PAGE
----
A nice easy question.

Sheol in Hebrew (translated ‘Hades’ in Greek New Testament) is simply the grave where “the dead know nothing” (Ecclesiastes 9:5)

and Gehenna?

Well the Valley of the Sons of Hinnom (Ge Ben-Hinnom, ‘Gehenna’ in the Greek New Testament) is a valley just outside the South East wall of Jerusalem. Today it is a pleasant park with a small cinema, but back in the days of Jeremiah it was the site of Tophet, a pagan shrine where children were sacrificed to the Ammonite god Molech (II Kings 23, 10). This pagan shrine was desecrated by the reforming king Josiah, but the name lived on as a symbol of evil, and was used by Jeremiah as the base of a prophecy about a future judgement day at Jerusalem. Jesus made use of the Gehenna prophecy many times in the Gospels, in Mark 9 connecting Gehenna back to the unnamed valley of the closing words of the book of Isaiah:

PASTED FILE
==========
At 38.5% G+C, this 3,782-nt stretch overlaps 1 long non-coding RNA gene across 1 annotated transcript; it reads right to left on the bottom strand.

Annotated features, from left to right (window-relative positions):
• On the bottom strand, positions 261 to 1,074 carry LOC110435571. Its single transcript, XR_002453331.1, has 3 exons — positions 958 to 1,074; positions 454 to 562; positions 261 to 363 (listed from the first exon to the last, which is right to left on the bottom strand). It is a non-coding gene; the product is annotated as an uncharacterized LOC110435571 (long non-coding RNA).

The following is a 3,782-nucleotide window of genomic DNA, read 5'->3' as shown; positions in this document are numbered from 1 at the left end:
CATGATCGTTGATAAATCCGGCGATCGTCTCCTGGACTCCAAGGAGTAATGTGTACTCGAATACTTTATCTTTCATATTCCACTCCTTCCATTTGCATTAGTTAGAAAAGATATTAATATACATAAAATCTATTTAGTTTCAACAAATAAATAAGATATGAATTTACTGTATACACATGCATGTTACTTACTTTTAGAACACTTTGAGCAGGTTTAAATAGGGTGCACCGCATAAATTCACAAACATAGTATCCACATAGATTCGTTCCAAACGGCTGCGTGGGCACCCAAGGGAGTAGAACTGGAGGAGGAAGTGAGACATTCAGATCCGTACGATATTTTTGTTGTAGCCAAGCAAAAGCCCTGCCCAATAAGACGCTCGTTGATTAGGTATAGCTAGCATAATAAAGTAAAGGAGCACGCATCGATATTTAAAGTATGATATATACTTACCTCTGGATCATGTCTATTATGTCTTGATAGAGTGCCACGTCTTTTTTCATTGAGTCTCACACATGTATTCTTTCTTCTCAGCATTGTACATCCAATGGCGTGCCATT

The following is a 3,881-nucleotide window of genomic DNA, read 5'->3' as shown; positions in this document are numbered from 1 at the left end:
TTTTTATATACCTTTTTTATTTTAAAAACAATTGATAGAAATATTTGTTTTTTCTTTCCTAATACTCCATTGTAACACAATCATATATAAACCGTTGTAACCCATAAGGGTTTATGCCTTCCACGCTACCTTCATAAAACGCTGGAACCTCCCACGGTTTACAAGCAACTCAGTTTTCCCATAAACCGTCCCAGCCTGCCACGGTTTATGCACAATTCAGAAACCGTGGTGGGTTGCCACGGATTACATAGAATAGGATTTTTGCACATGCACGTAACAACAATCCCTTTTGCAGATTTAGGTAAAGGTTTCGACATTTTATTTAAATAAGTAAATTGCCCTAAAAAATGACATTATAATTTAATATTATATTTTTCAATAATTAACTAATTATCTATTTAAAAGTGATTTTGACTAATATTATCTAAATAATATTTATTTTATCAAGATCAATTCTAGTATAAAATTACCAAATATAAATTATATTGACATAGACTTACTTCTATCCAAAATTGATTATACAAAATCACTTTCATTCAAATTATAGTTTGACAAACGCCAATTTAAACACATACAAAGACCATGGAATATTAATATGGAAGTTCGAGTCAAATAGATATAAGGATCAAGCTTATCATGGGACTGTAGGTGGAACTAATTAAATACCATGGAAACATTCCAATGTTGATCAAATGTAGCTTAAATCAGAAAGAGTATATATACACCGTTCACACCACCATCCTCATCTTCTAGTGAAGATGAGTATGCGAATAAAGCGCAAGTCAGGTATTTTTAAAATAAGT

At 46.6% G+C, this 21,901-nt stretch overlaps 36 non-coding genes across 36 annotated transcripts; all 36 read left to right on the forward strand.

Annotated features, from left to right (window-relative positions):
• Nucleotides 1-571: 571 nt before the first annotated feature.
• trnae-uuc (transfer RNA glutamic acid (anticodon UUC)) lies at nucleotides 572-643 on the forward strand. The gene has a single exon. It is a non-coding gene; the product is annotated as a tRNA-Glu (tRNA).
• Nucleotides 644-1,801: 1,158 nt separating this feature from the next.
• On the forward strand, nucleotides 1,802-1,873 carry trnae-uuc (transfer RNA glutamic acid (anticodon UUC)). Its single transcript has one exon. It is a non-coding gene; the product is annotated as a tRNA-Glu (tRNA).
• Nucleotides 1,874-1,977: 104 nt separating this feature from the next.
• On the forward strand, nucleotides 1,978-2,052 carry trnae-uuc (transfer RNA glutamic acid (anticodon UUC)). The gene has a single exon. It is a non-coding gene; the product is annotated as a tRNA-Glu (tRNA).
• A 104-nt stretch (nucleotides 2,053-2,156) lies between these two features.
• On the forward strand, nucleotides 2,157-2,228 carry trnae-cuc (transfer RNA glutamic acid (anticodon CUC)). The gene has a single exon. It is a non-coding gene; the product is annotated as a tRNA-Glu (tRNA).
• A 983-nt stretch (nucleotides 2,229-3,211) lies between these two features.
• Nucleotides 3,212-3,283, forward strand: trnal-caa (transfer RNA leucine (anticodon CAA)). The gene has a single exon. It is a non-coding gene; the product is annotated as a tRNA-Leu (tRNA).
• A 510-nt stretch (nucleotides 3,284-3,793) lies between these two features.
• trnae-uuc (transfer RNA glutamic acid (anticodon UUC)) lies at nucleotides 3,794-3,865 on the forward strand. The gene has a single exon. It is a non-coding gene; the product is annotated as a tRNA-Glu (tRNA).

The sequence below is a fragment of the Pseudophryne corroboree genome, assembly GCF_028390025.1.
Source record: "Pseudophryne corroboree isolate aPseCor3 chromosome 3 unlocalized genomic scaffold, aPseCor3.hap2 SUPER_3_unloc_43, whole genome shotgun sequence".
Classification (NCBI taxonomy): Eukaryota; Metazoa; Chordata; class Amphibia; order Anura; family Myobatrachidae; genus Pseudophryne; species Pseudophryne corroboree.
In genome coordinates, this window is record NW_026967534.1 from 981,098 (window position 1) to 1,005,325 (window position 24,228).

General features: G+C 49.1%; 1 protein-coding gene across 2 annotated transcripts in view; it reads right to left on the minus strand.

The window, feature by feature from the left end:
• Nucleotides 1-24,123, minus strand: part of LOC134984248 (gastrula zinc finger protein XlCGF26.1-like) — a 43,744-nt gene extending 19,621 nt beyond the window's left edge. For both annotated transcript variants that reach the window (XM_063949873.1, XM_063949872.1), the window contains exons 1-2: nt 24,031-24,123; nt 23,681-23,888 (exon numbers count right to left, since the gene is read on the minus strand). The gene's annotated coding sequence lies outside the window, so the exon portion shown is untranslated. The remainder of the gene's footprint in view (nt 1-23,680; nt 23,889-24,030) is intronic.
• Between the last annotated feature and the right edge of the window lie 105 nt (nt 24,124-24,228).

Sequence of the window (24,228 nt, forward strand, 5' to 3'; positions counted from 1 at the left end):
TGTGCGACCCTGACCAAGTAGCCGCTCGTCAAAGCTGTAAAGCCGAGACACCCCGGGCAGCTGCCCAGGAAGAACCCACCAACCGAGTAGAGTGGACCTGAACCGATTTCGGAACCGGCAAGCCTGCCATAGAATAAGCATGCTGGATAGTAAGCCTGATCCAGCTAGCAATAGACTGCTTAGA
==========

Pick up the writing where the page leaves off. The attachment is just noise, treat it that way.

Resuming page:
“And they shall go out and look on the dead bodies of the men who have rebelled against me. For their worm shall not die, their fire shall not be quenched, and they shall be an abhorrence to all flesh.” (Isaiah 66:24 ESV)

 “Gehenna……. where their worm does not die and the fire is not quenched.’ (Mark 9:48 ESV)

Note that in neither Isaiah nor Mark 9:48 are the ‘worms’ souls of the wicked, but simply real worms with so many bodies that they continue feasting for a long time.

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